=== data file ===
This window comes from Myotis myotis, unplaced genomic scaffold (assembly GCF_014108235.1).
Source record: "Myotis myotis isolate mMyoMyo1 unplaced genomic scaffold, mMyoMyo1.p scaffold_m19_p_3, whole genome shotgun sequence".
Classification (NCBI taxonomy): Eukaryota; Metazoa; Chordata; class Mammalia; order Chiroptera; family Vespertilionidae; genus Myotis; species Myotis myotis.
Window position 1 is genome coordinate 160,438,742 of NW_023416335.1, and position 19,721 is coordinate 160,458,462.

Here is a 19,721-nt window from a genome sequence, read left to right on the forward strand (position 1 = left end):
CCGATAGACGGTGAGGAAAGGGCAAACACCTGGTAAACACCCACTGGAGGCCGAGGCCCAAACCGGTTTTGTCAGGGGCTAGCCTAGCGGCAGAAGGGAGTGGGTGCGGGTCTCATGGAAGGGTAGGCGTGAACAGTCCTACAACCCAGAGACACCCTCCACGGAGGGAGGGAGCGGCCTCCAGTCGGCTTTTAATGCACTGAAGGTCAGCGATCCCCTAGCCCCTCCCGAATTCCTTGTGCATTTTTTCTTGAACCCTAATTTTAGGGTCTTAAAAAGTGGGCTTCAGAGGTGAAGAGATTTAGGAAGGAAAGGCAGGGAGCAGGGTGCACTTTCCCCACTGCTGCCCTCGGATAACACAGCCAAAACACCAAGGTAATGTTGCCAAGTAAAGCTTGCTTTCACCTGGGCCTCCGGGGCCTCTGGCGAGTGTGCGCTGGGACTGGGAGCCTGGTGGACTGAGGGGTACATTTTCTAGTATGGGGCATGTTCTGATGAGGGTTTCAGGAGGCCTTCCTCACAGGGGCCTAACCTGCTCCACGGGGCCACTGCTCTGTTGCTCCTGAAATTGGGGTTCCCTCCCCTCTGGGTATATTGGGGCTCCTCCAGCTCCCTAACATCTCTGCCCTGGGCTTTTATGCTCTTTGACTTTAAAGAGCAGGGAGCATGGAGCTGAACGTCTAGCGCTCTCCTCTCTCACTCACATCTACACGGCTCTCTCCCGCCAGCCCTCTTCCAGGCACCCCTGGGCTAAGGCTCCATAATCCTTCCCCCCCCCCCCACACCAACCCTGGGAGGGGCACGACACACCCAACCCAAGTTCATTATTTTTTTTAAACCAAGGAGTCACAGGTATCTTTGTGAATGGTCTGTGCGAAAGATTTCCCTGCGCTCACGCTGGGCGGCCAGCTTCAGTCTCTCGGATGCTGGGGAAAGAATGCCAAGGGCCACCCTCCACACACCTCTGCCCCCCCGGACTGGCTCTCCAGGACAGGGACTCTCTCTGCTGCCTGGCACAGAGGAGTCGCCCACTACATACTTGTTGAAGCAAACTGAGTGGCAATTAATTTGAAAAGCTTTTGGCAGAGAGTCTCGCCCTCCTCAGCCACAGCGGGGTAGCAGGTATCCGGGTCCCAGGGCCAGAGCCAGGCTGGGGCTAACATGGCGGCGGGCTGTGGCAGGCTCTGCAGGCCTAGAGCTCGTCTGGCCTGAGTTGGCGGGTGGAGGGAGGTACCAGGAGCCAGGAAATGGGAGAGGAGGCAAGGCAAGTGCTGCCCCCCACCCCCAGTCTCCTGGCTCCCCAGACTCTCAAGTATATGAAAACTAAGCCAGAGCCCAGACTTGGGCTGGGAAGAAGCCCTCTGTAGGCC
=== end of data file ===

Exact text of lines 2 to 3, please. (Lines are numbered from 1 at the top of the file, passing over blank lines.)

Source record: "Myotis myotis isolate mMyoMyo1 unplaced genomic scaffold, mMyoMyo1.p scaffold_m19_p_3, whole genome shotgun sequence".
Classification (NCBI taxonomy): Eukaryota; Metazoa; Chordata; class Mammalia; order Chiroptera; family Vespertilionidae; genus Myotis; species Myotis myotis.